Small marina means it's squeaky bum time

We were in Malahide and we were concerned about out exhaust elbow. It was a task that we had been putting off for various reasons

  • We had not done this inspection before, so we were apprehensive
  • We did not have a spare on board
  • We just had a belief that here was yet another reason to stop us going around Ireland

Regardless of the reasons, there are times that you just have to bite the bullet and do it and today was that day for us.

As it was something that we had not done before, we were super cautious as we removed the nuts on the studs. We were really aware as we removed the nuts that breaking a stud would give us a world of pain as they are really difficult to repair.

Exhaust elbow

To remove the exhaust elbow, Beverley had to use several tricks

  • Lengthening a spanner – The nuts were on so tight that Beverley could not get enough leverage using just one spanner, so what she did was hook the ring end of a spanner over the jaw of the spanner so that the length of the spanner was lengthened. You do need to be cautious with this technique as you can very easily open the jaws of the main spanner
  • Exert constant pressure – Rather than try and jerk the spanner, just exert constant pressure and soon the nut will release
  • Use easing oil – Use easing oil to reduce resistance between the nut and the stud. We had been spraying the nuts with easing oil for about a month before we actually did the job
  • On hoses use washing up liquid – To remove the hose put washing up liquid on a flat bladed screwdriver and ease the screwdriver between the hose and the pipe to break the seal. Use plenty of washing up liquid to put the hose back on
  • Clean with wire brushes – Clean the inside of the exhaust elbow with wire brushes to remove the soot.
  • Put on a new gasket – Even though our gasket was in good shape, replace it after all you have just gone to the trouble of removing the exhaust elbow so put on a new gasket
  • Test your systems – After any job, test your system while you are tied to the dock that way if there are any problems you are in a good position to fix it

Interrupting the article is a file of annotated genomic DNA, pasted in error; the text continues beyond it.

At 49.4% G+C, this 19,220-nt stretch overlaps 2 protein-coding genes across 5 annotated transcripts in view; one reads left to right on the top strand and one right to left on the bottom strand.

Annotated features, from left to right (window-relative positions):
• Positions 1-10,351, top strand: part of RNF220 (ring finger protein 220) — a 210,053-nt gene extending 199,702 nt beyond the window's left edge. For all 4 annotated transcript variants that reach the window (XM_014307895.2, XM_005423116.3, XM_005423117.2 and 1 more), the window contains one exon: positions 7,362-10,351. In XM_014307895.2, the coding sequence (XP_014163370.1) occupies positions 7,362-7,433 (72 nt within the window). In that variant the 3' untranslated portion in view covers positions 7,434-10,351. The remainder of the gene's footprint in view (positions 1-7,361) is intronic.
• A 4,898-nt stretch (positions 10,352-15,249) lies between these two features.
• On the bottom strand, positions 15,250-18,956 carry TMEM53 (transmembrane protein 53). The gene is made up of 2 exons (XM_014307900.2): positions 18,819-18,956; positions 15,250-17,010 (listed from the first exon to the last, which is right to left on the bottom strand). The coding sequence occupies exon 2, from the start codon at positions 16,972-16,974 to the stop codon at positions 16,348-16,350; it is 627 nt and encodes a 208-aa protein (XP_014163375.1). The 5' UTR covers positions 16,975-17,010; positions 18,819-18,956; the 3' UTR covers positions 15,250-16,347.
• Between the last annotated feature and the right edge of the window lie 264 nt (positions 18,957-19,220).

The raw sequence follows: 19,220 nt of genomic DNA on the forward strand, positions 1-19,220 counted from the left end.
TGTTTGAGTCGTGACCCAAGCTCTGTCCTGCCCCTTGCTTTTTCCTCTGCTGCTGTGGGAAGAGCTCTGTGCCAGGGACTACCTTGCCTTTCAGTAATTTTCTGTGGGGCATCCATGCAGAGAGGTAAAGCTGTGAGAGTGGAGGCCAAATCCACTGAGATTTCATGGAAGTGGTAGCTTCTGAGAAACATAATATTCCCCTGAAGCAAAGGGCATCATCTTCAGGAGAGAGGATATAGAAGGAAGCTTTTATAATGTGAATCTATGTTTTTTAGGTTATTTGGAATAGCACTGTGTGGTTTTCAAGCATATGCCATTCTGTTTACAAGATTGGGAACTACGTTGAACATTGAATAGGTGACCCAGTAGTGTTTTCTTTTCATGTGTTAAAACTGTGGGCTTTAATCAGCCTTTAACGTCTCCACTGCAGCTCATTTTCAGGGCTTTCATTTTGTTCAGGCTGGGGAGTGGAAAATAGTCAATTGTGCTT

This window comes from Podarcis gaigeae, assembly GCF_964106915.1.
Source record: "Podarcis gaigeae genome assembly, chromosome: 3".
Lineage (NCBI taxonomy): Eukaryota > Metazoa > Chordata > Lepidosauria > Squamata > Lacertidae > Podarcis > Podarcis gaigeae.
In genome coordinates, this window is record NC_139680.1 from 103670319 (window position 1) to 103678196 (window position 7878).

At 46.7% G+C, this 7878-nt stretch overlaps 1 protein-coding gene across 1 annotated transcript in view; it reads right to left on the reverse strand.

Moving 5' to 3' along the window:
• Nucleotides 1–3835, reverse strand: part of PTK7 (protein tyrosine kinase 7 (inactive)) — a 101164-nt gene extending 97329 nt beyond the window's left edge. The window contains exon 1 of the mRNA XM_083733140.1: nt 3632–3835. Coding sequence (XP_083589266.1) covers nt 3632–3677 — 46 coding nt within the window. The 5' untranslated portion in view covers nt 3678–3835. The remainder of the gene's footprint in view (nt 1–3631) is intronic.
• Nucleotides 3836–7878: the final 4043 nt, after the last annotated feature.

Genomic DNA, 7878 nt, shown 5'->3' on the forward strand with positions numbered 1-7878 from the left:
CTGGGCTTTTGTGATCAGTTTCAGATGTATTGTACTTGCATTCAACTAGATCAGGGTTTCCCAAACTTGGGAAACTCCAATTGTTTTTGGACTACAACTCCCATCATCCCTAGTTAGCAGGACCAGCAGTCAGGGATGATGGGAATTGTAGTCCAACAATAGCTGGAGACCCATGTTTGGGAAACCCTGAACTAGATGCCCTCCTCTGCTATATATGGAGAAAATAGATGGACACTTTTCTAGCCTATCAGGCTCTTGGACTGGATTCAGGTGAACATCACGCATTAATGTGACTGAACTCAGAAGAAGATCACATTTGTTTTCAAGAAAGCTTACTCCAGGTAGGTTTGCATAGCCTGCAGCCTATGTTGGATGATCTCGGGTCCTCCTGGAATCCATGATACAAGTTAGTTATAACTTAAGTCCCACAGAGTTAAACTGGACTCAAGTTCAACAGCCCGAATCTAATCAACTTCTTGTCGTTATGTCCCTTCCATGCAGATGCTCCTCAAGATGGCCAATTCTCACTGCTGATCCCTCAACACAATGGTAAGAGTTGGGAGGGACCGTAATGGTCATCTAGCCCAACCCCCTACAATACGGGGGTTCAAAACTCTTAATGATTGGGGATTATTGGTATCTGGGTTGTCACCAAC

• Clean your engine – After any messy job, clean up afterwards especially in and around your engine

With the sorting out of the exhaust elbow, I was able to strike one of the items off our list. I unfortunately found two more items to add, one being just the purchase of a new spare, while the other is a new hose for our coolant because I found a hole in it while I was cleaning the engine. This is how life is, as soon as you have done something there is something else to replace it.

After leaving Malahide, we sailed over to Ireland’s eye to anchor for the night. We had a great ime at the anchorage, and a good nights sleep. But the next day we had a lot of swell so we moved over to an anchorage just outside Howth Marina, I was parked a little bit too close to the Marina entrance, but we had a great nights sleep.

After anchoring for two nights we had to motor, the next day so that we could move on. We motored across Dublin Bay passing close to cardinals, fairway buoys, several racing marks and lots of large vessels.

Once we had crossed Dublin Bay we went through Dalkey sound, which is a rather picturesque little sound as there are some really nice buildings on the shore. There was also lots of pots, swimmers and other people out enjoying the water, so as crew there was lots for me to look out for and make Beverley aware of.

After we were through Dalkey Sound, we managed to get the sail up for some motor sailing. It was not much but I will take all the sailing action that I can get.

Entering Greystones

As you enter Greystones there are some buoys just inside the outer harbour entrance, these are for small boats, you then need to turn to starboard to enter the inner harbour and the marina.

We had been told what our berth allocation was so I used the binoculars to read the berth numbers. Getting a berth allocation is always a good idea because they can tell you things like which side to put fenders and approximately where the berth will be, so in our case, I knew that our nose would be pointing South and to put the fenders out on the port side. As Beverley went around the marina looking for our berth, she kept the boat under control by applying power in short bursts. I kept Beverley informed about the berth numbers so she knew where she was going. Then it was just a case of going into the slip under control.

When we got in we got a call from Bangor Marina saying that a new tool had arrived for us, so thank-you our kind donator and thank-you to all our supporters.

Raising money for the RNLI

The RNLI turned 200 years old on 4th March 2024. So as sailors and people who promote the joy of sailing, we thought that we would like to raise just £200. What we hope is that other people take up the shout and raise their own £200. In the last 200 years the RNLI have saved over 144,000 lives and yet they are funded entirely by people like you. They are not government funded.

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